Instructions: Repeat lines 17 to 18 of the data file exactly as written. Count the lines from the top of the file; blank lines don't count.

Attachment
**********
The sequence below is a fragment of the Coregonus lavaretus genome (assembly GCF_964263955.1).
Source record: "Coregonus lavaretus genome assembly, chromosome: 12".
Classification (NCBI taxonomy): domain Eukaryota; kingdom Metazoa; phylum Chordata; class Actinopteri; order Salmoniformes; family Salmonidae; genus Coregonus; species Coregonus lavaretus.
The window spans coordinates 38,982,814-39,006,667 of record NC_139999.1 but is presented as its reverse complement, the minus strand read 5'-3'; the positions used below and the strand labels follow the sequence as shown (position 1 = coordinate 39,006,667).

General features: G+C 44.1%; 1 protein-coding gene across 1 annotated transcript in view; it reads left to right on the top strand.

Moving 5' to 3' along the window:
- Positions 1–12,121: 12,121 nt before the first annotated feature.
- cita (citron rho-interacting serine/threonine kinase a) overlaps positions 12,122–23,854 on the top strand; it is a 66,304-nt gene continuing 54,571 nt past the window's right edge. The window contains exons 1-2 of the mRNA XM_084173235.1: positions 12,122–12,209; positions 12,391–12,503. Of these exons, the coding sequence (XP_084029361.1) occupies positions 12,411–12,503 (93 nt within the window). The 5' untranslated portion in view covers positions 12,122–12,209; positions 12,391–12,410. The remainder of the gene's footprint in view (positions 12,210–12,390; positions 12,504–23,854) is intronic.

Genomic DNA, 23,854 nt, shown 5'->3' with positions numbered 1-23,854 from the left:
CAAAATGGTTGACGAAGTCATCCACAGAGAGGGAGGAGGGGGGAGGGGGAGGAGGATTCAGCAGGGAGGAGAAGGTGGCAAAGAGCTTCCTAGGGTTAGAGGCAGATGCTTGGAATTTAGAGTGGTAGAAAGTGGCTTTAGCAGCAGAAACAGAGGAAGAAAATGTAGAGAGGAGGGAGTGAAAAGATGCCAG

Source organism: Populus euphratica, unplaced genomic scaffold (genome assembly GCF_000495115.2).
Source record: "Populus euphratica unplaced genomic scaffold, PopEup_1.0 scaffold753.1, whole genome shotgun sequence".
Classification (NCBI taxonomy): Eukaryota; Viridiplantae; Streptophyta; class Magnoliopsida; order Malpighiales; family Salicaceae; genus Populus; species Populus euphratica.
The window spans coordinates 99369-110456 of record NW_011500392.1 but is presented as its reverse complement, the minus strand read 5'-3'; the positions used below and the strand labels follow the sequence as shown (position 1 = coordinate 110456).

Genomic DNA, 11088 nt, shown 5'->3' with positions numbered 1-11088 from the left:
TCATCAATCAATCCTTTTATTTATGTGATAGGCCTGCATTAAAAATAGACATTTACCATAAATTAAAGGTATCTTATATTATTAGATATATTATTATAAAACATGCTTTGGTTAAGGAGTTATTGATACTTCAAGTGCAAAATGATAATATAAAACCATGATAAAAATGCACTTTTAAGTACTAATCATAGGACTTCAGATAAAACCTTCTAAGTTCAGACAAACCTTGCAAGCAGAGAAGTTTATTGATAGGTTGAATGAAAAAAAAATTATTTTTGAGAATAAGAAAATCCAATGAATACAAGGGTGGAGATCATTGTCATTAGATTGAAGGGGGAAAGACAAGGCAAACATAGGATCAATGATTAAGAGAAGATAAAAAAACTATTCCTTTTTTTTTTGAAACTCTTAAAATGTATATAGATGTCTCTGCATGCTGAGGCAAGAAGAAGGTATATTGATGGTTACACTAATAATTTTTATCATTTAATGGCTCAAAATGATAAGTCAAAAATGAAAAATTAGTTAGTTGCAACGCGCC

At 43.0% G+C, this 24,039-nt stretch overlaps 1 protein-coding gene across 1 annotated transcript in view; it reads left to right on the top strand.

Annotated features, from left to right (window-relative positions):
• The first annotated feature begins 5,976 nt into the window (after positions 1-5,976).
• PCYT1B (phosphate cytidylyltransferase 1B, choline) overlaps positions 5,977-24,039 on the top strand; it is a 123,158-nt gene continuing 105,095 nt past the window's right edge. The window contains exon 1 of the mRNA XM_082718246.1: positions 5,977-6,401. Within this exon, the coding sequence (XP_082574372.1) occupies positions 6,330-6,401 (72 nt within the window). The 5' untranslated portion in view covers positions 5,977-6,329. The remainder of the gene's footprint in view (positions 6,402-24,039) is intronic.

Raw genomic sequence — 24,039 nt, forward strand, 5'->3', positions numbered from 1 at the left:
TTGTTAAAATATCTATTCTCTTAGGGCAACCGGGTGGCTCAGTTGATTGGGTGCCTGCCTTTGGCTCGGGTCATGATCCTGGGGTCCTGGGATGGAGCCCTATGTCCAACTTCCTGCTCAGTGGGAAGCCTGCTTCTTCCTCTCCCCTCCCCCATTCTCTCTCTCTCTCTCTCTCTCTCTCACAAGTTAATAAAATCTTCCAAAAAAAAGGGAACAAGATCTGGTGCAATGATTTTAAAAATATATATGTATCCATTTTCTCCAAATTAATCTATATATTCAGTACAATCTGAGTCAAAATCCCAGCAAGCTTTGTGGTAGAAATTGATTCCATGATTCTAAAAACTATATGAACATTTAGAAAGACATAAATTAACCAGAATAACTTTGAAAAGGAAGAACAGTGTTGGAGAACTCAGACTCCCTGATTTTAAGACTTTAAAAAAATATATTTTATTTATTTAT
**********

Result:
At 43.0% G+C, this 24,039-nt stretch overlaps 1 protein-coding gene across 1 annotated transcript in view; it reads left to right on the top strand.

Annotated features, from left to right (window-relative positions):